Recovering from addiction: Do peer-delivered services help?
New research indicates that addiction to alcohol and drugs is a chronic condition. For many, recovery from addiction is often a lengthy process that requires ongoing management and support. Yet the traditional approach to addiction provides intensive treatment in response to acute episodes without longer-term follow-up and support, leading to high relapse rates. Emerging research shows that recovery is possible and achievable when accompanied by an array of supports. More research is needed to better understand the effectiveness of specific recovery support service delivery approaches.
Support from “peers” – people with lived experience of addiction who are now in recovery – is a form of recovery support that is gaining increased recognition and funding. Extensive research has documented the effectiveness of mutual peer support provided in the context of support groups such as Alcoholics Anonymous. However, there is little research on the effectiveness of recovery support services delivered by individual peer support workers or “recovery coaches” provided in a growing range of settings including: recovery community organizations, recovery housing, drug courts, criminal justice settings, and behavioral health agencies. Recovery coaches provide non-clinical strengths-based support, including emotional (empathy, concern, and caring); informational (referrals to services that support recovery and wellness); instrumental (transportation or support to access health or social services); and affiliational (community groups with other people in recovery, including opportunities to socialize) supports.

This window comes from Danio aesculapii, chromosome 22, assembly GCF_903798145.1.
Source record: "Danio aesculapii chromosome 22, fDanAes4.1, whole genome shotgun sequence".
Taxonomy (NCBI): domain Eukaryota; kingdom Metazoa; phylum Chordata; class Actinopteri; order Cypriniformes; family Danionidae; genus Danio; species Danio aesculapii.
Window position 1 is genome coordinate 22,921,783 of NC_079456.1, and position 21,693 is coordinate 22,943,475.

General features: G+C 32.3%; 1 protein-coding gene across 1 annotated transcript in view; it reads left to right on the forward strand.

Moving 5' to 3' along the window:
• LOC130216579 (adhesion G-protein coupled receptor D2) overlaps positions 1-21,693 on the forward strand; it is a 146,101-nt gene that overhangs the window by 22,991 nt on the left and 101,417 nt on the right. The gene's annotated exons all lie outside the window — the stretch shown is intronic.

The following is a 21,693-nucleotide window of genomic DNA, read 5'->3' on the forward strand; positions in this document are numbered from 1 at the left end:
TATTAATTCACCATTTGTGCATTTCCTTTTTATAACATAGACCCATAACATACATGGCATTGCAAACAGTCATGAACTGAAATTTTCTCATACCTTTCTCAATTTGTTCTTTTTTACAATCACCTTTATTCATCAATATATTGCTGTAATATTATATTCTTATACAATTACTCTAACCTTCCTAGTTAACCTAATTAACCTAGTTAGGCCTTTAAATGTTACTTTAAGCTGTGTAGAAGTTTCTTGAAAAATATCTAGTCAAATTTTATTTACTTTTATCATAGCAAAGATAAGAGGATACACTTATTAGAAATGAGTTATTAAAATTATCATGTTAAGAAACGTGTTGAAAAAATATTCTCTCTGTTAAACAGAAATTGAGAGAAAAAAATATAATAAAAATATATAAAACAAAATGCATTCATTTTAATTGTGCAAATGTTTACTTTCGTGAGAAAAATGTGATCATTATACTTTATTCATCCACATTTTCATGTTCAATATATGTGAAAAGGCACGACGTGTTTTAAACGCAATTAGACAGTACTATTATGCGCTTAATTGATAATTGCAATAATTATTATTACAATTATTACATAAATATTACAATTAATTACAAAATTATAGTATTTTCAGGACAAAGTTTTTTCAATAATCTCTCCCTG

We conducted a systematic review – a rigorous and structured approach to assessing the extent and quality of existing research of the effectiveness of peer delivered recovery support services. Our aim was to identify, appraise, and summarize the existing evidence on the effectiveness of peer-delivered recovery support services for people in recovery from alcohol and drug addiction. Our review found that there is growing evidence that peer-delivered recovery support services have a positive impact on participants. Most of the reviewed studies reported statistically significant findings indicating that participants receiving the peer intervention reduced their use of substances and/or improved on different recovery outcomes that included greater housing stability, decreased emergency service utilization, reduced re-hospitalization rates, and/or less criminal justice involvement.
Since our findings also reveal methodological limitations in the existing studies, we recommend that future research needs to include randomized design and comparison groups, as well as clear definitions of peer roles, responsibilities, and training. In addition, it must account for the settings in which peer recovery supports are provided. Our recommendations offer a road map for future research on this important and emerging topic.
In sum, our review provides encouraging evidence about the positive value of peer-delivered recovery supports for persons who are addicted to drugs and/or alcohol. Peer recovery coaches assist others in initiating and maintaining recovery and in enhancing the quality of personal and family life.
Ellen L. Bassuk1,2, M.D. and Justine Hanson2, Ph.D.
1Harvard Medical School, Boston, MA, USA
2Center for Social Innovation, Needham, MA, USA
Peer-Delivered Recovery Support Services for Addictions in the United States: A Systematic Review.
Bassuk EL, Hanson J, Greene RN, Richard M, Laudet A.
J Subst Abuse Treat. 2016 Apr